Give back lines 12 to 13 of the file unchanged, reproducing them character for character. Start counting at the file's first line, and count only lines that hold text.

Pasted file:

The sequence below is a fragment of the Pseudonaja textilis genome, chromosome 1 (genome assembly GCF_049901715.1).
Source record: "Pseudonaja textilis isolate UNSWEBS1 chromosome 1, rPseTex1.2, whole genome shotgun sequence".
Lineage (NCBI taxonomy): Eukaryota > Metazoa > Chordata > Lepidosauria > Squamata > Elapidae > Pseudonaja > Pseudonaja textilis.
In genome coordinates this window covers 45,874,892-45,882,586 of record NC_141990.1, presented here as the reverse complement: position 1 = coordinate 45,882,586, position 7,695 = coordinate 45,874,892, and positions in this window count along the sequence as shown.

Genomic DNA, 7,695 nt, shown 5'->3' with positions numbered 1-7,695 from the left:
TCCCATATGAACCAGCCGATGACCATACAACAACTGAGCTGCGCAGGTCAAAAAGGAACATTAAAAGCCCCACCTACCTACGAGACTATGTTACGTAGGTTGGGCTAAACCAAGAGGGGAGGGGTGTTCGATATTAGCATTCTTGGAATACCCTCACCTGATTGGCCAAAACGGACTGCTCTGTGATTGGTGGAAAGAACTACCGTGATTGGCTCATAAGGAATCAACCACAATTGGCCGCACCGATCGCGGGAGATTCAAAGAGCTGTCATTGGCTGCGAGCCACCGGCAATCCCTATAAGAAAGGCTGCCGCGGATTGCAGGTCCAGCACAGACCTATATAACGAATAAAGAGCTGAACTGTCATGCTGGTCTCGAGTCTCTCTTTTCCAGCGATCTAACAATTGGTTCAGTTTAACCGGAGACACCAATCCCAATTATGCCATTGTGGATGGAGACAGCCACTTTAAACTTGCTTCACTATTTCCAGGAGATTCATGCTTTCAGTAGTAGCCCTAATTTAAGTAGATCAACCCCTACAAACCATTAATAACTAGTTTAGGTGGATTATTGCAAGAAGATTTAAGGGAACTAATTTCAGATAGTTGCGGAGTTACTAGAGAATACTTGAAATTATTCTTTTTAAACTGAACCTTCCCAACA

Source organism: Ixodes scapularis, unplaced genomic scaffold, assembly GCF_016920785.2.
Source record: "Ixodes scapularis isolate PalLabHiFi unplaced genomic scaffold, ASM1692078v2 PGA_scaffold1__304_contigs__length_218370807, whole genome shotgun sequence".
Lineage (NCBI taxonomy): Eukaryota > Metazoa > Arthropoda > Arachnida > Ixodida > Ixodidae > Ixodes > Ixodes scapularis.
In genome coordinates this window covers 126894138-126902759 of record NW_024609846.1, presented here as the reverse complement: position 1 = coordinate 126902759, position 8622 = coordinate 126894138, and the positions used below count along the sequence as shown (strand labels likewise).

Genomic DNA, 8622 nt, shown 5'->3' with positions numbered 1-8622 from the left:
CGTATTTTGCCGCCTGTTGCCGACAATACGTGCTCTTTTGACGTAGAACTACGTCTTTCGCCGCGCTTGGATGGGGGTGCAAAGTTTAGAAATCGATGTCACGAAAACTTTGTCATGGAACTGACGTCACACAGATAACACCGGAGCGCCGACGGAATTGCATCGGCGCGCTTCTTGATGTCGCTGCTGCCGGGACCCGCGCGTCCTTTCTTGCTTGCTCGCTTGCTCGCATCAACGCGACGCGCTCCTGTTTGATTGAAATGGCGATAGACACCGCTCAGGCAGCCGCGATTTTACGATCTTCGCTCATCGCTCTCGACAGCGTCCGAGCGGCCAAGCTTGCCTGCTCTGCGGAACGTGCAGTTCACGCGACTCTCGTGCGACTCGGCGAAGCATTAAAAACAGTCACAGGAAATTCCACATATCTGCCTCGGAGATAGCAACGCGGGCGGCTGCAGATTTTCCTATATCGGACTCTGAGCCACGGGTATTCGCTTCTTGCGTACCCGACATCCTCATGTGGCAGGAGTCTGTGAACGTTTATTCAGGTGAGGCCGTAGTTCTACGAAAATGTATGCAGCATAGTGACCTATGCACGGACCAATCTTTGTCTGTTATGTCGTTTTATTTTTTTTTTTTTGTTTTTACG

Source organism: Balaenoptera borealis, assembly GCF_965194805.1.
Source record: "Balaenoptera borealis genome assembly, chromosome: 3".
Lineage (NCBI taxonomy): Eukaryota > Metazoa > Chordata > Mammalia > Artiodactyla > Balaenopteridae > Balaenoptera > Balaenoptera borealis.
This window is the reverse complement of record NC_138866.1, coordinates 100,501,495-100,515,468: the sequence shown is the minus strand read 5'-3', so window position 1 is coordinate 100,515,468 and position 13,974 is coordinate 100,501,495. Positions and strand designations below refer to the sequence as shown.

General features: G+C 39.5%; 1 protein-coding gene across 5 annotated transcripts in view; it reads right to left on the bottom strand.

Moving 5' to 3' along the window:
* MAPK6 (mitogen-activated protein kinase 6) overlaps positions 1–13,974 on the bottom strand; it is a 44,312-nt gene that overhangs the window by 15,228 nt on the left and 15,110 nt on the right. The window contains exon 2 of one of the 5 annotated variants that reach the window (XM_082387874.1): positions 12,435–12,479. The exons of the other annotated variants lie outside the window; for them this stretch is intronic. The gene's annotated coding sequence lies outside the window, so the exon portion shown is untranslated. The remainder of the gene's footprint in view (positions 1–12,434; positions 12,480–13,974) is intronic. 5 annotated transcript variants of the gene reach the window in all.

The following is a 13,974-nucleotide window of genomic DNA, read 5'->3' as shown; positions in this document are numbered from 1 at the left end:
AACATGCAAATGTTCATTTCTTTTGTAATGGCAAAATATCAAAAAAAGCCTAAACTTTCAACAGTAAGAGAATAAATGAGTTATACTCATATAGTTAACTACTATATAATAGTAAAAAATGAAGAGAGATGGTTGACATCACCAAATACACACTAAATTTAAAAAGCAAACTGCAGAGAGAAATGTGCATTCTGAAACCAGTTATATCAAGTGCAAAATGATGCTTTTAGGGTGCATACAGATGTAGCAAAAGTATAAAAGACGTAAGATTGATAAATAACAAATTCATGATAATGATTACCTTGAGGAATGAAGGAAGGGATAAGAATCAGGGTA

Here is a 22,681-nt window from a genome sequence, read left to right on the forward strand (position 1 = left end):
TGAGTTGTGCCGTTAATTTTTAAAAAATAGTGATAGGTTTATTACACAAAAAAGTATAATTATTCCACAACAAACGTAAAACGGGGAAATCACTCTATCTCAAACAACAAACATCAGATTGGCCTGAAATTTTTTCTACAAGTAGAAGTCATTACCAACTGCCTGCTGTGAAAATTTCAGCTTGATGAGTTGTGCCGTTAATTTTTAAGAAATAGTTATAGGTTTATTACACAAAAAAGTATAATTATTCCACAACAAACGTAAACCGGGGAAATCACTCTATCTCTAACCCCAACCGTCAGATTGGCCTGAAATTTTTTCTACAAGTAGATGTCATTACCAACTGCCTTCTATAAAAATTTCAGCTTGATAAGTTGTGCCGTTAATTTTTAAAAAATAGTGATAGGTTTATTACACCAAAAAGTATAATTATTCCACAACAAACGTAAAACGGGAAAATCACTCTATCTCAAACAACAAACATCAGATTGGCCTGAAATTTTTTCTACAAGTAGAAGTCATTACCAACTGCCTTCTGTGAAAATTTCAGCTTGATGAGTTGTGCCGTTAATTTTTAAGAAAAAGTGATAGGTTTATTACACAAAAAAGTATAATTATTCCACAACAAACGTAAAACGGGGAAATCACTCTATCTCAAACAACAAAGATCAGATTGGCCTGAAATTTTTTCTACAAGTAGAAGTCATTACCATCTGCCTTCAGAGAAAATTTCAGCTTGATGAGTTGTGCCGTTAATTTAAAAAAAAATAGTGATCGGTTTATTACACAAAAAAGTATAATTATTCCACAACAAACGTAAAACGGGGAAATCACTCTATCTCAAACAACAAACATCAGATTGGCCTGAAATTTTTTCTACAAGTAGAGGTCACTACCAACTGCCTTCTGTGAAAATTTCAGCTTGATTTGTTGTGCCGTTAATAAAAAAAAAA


CGTATTTTGCCGCCTGTTGCCGACAATACGTGCTCTTTTGACGTAGAACTACGTCTTTCGCCGCGCTTGGATGGGGGTGCAAAGTTTAGAAATCGATGTCACGAAAACTTTGTCATGGAACTGACGTCACACAGATAACACCGGAGCGCCGACGGAATTGCATCGGCGCGCTTCTTGATGTCGCTGCTGCCGGGACCCGCGCGTCCTTTCTTGCTTGCTCGCTTGCTCGCATCAACGCGACGCGCTCCTGTTTGATTGAAATGGCGATAGACACCGCTCAGGCAGCCGCGATTTTACGATCTTCGCTCATCGCTCTCGACAGCGTCCGAGCGGCCAAGCTTGCCTGCTCTGCGGAACGTGCAGTTCACGCGACTCTCGTGCGACTCGGCGAAGCATTAAAAACAGTCACAGGAAATTCCACATATCTGCCTCGGAGATAGCAACGCGGGCGGCTGCAGATTTTCCTATATCGGACTCTGAGCCACGGGTATTCGCTTCTTGCGTACCCGACATCCTCATGTGGCAGGAGTCTGTGAACGTTTATTCAGGTGAGGCCGTAGTTCTACGAAAATGTATGCAGCATAGTGACCTATGCACGGACCAATCTTTGTCTGTTATGTCGTTTTATTTTTTTTTTTTTGTTTTTACG

Source organism: Balaenoptera borealis, assembly GCF_965194805.1.